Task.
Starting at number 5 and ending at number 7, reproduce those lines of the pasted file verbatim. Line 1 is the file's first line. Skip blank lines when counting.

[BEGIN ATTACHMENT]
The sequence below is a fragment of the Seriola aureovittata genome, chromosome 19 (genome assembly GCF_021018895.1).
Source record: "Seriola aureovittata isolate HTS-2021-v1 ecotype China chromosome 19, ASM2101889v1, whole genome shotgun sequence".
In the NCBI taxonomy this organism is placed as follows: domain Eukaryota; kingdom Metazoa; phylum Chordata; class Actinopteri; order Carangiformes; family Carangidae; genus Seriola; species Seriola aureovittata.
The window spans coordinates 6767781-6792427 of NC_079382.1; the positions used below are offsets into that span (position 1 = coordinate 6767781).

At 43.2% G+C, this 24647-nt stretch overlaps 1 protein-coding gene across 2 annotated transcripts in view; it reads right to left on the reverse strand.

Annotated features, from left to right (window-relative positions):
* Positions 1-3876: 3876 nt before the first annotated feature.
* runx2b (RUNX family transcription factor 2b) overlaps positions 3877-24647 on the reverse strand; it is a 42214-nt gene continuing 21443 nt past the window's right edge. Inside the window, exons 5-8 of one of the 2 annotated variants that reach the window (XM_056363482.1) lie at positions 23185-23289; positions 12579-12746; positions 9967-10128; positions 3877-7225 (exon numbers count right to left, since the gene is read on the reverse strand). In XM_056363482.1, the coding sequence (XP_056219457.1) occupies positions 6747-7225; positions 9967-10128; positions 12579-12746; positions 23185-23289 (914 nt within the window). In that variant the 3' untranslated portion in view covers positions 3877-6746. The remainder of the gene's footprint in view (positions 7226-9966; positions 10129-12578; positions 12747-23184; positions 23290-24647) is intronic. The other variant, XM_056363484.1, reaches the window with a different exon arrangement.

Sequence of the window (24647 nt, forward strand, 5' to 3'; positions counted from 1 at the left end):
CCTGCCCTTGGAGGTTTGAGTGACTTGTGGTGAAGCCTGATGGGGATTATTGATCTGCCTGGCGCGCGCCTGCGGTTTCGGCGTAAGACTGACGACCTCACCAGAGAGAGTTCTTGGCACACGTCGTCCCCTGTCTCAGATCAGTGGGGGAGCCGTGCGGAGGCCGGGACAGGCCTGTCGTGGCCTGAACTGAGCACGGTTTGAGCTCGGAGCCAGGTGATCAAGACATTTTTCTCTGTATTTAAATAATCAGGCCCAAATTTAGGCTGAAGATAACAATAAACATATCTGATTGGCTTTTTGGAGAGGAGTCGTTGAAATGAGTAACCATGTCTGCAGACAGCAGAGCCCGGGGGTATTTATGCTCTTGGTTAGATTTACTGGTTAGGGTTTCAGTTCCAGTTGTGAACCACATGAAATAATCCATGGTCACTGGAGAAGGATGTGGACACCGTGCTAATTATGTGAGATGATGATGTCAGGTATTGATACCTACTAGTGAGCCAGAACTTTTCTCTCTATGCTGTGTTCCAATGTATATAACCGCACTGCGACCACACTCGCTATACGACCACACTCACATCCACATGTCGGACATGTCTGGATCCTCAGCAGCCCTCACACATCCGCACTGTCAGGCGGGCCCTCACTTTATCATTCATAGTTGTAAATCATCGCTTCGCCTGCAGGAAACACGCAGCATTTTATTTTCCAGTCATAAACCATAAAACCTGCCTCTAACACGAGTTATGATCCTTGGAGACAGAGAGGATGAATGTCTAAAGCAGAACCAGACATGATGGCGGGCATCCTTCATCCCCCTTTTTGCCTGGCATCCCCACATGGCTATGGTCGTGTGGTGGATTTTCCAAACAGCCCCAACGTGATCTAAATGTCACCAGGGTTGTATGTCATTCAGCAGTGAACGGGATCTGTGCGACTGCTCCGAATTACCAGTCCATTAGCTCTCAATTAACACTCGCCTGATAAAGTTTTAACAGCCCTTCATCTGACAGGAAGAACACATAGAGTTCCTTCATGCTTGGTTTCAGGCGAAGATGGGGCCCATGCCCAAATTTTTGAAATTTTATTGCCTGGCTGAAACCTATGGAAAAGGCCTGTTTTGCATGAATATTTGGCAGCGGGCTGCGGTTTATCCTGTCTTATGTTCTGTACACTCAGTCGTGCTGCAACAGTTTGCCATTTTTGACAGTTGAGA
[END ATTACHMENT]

At 43.2% G+C, this 24647-nt stretch overlaps 1 protein-coding gene across 2 annotated transcripts in view; it reads right to left on the reverse strand.

Annotated features, from left to right (window-relative positions):
* Positions 1-3876: 3876 nt before the first annotated feature.